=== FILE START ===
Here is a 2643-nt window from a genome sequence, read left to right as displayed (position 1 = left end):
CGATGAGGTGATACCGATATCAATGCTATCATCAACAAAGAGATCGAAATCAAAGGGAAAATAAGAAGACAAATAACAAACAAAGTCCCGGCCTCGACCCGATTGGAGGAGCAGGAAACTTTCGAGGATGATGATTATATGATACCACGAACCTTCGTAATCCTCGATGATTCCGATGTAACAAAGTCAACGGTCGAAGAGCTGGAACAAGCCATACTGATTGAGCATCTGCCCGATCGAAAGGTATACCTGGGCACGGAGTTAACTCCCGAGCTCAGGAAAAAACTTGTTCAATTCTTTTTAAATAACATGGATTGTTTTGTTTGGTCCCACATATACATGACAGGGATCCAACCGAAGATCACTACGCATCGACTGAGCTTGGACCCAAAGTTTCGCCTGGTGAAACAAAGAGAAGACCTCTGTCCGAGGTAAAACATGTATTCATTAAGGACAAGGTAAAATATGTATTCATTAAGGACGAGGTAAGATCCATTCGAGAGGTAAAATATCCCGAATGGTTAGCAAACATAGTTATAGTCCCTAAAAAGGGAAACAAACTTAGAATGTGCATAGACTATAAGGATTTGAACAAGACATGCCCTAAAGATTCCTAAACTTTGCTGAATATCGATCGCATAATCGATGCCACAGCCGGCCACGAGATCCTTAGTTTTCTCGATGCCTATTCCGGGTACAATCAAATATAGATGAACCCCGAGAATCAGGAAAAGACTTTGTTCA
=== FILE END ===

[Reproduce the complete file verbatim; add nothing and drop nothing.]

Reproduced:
Here is a 2643-nt window from a genome sequence, read left to right as displayed (position 1 = left end):
CGATGAGGTGATACCGATATCAATGCTATCATCAACAAAGAGATCGAAATCAAAGGGAAAATAAGAAGACAAATAACAAACAAAGTCCCGGCCTCGACCCGATTGGAGGAGCAGGAAACTTTCGAGGATGATGATTATATGATACCACGAACCTTCGTAATCCTCGATGATTCCGATGTAACAAAGTCAACGGTCGAAGAGCTGGAACAAGCCATACTGATTGAGCATCTGCCCGATCGAAAGGTATACCTGGGCACGGAGTTAACTCCCGAGCTCAGGAAAAAACTTGTTCAATTCTTTTTAAATAACATGGATTGTTTTGTTTGGTCCCACATATACATGACAGGGATCCAACCGAAGATCACTACGCATCGACTGAGCTTGGACCCAAAGTTTCGCCTGGTGAAACAAAGAGAAGACCTCTGTCCGAGGTAAAACATGTATTCATTAAGGACAAGGTAAAATATGTATTCATTAAGGACGAGGTAAGATCCATTCGAGAGGTAAAATATCCCGAATGGTTAGCAAACATAGTTATAGTCCCTAAAAAGGGAAACAAACTTAGAATGTGCATAGACTATAAGGATTTGAACAAGACATGCCCTAAAGATTCCTAAACTTTGCTGAATATCGATCGCATAATCGATGCCACAGCCGGCCACGAGATCCTTAGTTTTCTCGATGCCTATTCCGGGTACAATCAAATATAGATGAACCCCGAGAATCAGGAAAAGACTTTGTTCA